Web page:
Laurie, patient
  • Kristin Sivertz was without doubt the most compassionate Doctor i have ever known. I must take my hat off to her, she truly made my experience with psychiatry a bearable and even hopeful one. When i read the obituary i was very shocked that she was gone. She will be missed by all. Everyone she came in contact with, she touched. Bye Kris, i hope we meet again. Shelley Jahrig

    Shelley Jahrig, A Patient of hers.
  • I had the privilege of taking care of Kris's 2 children for 3 yrs. When i first met Kris she was pregnant with David and patrick was 3. She was a phenomenal lady to work for, I never ever felt like her "employee" i always felt like her friend and was included in all family gatherings. I loved her dearly and will miss her a lot

    Margaret MacMillan, I was her nanny
  • I learned of the very sad news of Kristin's death, from Dr. Alfred Jay. Kristin had been a summer student with us in Biophysics at Western, around the time of 1966, working on red blood cell mechanics. Kristin's summer report which I had read recently when tidying up old files, was a model of clarity. She wrote excellent scientific English, and I'm delighted that her career was so rewarding in clinical medicine and leadership. She came by the lab once that I remember, when in an early part of her medical training. I recall too, that she had studied ballet, and had a lovely bouncy way of moving. The lab occasionally played golf on Wed afternoons, and on one occasion she joined Alfred and me on the Thames Valley course. We weren't very good, and still are not much better. And I don't know if Kristin ever played as a way to get a break from work. Reading about her wonderful career was a special treat, but certainly even more sad to know that she has passed away. My wife, Catherine, and I want to convey our condolences and best wishes to Kristin's family. As an aside, I continued on at Western after my PhD, and later became chair in '84, for 17 years, and am mostly retired at the present time. Sincerely, Peter Canham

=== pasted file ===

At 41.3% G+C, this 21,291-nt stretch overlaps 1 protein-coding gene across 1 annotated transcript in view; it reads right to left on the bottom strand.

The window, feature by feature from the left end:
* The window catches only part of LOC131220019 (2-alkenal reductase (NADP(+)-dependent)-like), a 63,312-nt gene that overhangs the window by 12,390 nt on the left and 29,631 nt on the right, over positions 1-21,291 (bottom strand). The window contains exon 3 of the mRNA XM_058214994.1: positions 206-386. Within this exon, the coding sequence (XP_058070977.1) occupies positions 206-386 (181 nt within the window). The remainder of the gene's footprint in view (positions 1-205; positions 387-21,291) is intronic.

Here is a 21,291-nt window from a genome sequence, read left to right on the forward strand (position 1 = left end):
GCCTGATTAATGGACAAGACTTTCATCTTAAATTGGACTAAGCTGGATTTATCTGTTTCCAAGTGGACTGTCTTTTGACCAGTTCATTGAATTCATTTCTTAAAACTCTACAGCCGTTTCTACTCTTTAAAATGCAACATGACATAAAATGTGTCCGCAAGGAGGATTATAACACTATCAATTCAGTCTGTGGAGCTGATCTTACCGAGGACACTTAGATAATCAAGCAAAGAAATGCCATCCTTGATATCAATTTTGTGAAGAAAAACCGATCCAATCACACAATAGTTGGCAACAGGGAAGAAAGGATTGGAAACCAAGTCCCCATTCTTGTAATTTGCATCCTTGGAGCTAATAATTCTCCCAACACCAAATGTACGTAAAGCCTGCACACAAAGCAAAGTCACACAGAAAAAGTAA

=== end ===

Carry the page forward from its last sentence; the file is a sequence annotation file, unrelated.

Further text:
Peter B Canham, Summer student supervisor, ~1966
  • I went to high school with Kristin and felt fortunate to have her as a friend. I will always remember her wonderful laugh. Even though we lost contact with each other she has always been one of the people who I consider has enriched my life just by knowing her..

    Georgia Carol Pearce, friend
  • I met her in Hamilton Ont. In 1975. I loved her sensitivity and empathy for people like me as a becomer in Canada. I lived close to them Dr W.Abbot and Kris in Hamilton. She helped me a lot to get know Canadian life and the English language. I think she had gotten her degree in Psychology by that time.. I was looking to be in touch with her for last 5 years. . I am so sad to know she is not anymore with us.. She seemed to me a great lady looking to improve her knowledge always. Oh it's a shock to me. Kisses *Kris and some day will meet again. 06 2020

    Benjamin Malagnoni, Mexican friend
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  • Craig Miller